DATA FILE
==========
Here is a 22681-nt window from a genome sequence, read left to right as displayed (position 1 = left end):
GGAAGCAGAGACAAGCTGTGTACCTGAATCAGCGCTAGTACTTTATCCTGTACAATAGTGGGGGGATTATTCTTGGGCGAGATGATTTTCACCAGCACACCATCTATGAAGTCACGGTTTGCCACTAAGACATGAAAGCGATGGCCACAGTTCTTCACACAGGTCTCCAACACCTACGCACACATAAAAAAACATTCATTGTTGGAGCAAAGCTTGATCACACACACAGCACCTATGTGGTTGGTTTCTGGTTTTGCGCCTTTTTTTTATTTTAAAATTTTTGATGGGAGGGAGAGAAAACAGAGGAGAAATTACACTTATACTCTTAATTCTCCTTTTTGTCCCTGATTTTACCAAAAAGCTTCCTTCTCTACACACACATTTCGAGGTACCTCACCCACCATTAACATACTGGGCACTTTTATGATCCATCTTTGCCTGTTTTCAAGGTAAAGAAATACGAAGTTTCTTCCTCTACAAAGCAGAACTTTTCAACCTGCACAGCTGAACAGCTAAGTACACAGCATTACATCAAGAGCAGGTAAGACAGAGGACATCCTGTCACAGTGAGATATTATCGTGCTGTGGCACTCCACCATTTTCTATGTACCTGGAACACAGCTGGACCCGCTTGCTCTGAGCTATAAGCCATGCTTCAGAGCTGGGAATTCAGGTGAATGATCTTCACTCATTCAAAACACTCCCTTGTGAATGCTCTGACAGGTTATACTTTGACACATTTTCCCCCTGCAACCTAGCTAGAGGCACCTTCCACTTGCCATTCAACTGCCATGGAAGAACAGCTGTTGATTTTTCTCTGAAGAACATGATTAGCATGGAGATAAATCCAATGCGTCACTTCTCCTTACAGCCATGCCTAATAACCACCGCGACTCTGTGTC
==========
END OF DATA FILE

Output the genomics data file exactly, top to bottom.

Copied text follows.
Here is a 22681-nt window from a genome sequence, read left to right as displayed (position 1 = left end):
GGAAGCAGAGACAAGCTGTGTACCTGAATCAGCGCTAGTACTTTATCCTGTACAATAGTGGGGGGATTATTCTTGGGCGAGATGATTTTCACCAGCACACCATCTATGAAGTCACGGTTTGCCACTAAGACATGAAAGCGATGGCCACAGTTCTTCACACAGGTCTCCAACACCTACGCACACATAAAAAAACATTCATTGTTGGAGCAAAGCTTGATCACACACACAGCACCTATGTGGTTGGTTTCTGGTTTTGCGCCTTTTTTTTATTTTAAAATTTTTGATGGGAGGGAGAGAAAACAGAGGAGAAATTACACTTATACTCTTAATTCTCCTTTTTGTCCCTGATTTTACCAAAAAGCTTCCTTCTCTACACACACATTTCGAGGTACCTCACCCACCATTAACATACTGGGCACTTTTATGATCCATCTTTGCCTGTTTTCAAGGTAAAGAAATACGAAGTTTCTTCCTCTACAAAGCAGAACTTTTCAACCTGCACAGCTGAACAGCTAAGTACACAGCATTACATCAAGAGCAGGTAAGACAGAGGACATCCTGTCACAGTGAGATATTATCGTGCTGTGGCACTCCACCATTTTCTATGTACCTGGAACACAGCTGGACCCGCTTGCTCTGAGCTATAAGCCATGCTTCAGAGCTGGGAATTCAGGTGAATGATCTTCACTCATTCAAAACACTCCCTTGTGAATGCTCTGACAGGTTATACTTTGACACATTTTCCCCCTGCAACCTAGCTAGAGGCACCTTCCACTTGCCATTCAACTGCCATGGAAGAACAGCTGTTGATTTTTCTCTGAAGAACATGATTAGCATGGAGATAAATCCAATGCGTCACTTCTCCTTACAGCCATGCCTAATAACCACCGCGACTCTGTGTC